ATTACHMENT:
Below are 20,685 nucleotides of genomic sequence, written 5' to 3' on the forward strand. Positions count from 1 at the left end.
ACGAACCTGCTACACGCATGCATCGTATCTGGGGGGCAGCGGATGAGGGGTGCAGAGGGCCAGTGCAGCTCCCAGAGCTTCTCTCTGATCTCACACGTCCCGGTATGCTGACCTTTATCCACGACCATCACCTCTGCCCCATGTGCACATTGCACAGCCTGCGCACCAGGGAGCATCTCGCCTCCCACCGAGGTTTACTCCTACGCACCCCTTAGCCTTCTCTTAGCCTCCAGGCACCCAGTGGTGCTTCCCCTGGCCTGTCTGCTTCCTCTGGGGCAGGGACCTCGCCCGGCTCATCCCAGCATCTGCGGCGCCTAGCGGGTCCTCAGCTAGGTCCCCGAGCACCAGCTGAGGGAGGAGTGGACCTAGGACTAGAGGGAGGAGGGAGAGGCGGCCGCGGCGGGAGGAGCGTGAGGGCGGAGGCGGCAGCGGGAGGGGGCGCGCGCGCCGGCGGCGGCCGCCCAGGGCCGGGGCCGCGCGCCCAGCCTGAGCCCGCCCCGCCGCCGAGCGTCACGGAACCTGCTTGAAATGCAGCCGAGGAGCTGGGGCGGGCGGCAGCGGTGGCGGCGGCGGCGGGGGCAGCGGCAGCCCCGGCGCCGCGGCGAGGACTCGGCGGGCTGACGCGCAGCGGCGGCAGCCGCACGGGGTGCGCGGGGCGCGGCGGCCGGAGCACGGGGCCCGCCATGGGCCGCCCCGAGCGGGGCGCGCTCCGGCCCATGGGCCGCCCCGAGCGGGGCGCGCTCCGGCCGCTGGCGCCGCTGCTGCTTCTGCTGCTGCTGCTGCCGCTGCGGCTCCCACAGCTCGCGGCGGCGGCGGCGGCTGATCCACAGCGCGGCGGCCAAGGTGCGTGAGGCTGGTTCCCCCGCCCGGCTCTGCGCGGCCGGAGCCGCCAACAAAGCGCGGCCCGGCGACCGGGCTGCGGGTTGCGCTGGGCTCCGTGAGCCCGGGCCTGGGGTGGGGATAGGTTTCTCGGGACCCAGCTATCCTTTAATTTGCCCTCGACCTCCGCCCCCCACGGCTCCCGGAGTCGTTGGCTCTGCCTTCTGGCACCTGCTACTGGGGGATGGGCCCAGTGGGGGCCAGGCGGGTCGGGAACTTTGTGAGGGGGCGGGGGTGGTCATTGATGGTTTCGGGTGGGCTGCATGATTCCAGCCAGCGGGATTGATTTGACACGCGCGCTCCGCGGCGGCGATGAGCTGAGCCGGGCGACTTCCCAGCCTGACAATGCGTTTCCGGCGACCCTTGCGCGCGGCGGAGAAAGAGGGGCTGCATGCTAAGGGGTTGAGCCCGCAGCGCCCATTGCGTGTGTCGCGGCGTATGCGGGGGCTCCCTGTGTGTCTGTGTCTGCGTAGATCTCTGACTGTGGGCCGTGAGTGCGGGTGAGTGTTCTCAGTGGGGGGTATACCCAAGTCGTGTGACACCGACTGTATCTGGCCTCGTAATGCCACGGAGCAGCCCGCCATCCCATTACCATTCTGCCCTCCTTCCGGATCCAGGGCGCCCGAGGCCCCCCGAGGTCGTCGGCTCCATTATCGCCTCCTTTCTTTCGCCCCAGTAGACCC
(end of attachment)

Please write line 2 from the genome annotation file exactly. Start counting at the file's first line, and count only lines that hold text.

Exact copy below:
ACGAACCTGCTACACGCATGCATCGTATCTGGGGGGCAGCGGATGAGGGGTGCAGAGGGCCAGTGCAGCTCCCAGAGCTTCTCTCTGATCTCACACGTCCCGGTATGCTGACCTTTATCCACGACCATCACCTCTGCCCCATGTGCACATTGCACAGCCTGCGCACCAGGGAGCATCTCGCCTCCCACCGAGGTTTACTCCTACGCACCCCTTAGCCTTCTCTTAGCCTCCAGGCACCCAGTGGTGCTTCCCCTGGCCTGTCTGCTTCCTCTGGGGCAGGGACCTCGCCCGGCTCATCCCAGCATCTGCGGCGCCTAGCGGGTCCTCAGCTAGGTCCCCGAGCACCAGCTGAGGGAGGAGTGGACCTAGGACTAGAGGGAGGAGGGAGAGGCGGCCGCGGCGGGAGGAGCGTGAGGGCGGAGGCGGCAGCGGGAGGGGGCGCGCGCGCCGGCGGCGGCCGCCCAGGGCCGGGGCCGCGCGCCCAGCCTGAGCCCGCCCCGCCGCCGAGCGTCACGGAACCTGCTTGAAATGCAGCCGAGGAGCTGGGGCGGGCGGCAGCGGTGGCGGCGGCGGCGGGGGCAGCGGCAGCCCCGGCGCCGCGGCGAGGACTCGGCGGGCTGACGCGCAGCGGCGGCAGCCGCACGGGGTGCGCGGGGCGCGGCGGCCGGAGCACGGGGCCCGCCATGGGCCGCCCCGAGCGGGGCGCGCTCCGGCCCATGGGCCGCCCCGAGCGGGGCGCGCTCCGGCCGCTGGCGCCGCTGCTGCTTCTGCTGCTGCTGCTGCCGCTGCGGCTCCCACAGCTCGCGGCGGCGGCGGCGGCTGATCCACAGCGCGGCGGCCAAGGTGCGTGAGGCTGGTTCCCCCGCCCGGCTCTGCGCGGCCGGAGCCGCCAACAAAGCGCGGCCCGGCGACCGGGCTGCGGGTTGCGCTGGGCTCCGTGAGCCCGGGCCTGGGGTGGGGATAGGTTTCTCGGGACCCAGCTATCCTTTAATTTGCCCTCGACCTCCGCCCCCCACGGCTCCCGGAGTCGTTGGCTCTGCCTTCTGGCACCTGCTACTGGGGGATGGGCCCAGTGGGGGCCAGGCGGGTCGGGAACTTTGTGAGGGGGCGGGGGTGGTCATTGATGGTTTCGGGTGGGCTGCATGATTCCAGCCAGCGGGATTGATTTGACACGCGCGCTCCGCGGCGGCGATGAGCTGAGCCGGGCGACTTCCCAGCCTGACAATGCGTTTCCGGCGACCCTTGCGCGCGGCGGAGAAAGAGGGGCTGCATGCTAAGGGGTTGAGCCCGCAGCGCCCATTGCGTGTGTCGCGGCGTATGCGGGGGCTCCCTGTGTGTCTGTGTCTGCGTAGATCTCTGACTGTGGGCCGTGAGTGCGGGTGAGTGTTCTCAGTGGGGGGTATACCCAAGTCGTGTGACACCGACTGTATCTGGCCTCGTAATGCCACGGAGCAGCCCGCCATCCCATTACCATTCTGCCCTCCTTCCGGATCCAGGGCGCCCGAGGCCCCCCGAGGTCGTCGGCTCCATTATCGCCTCCTTTCTTTCGCCCCAGTAGACCC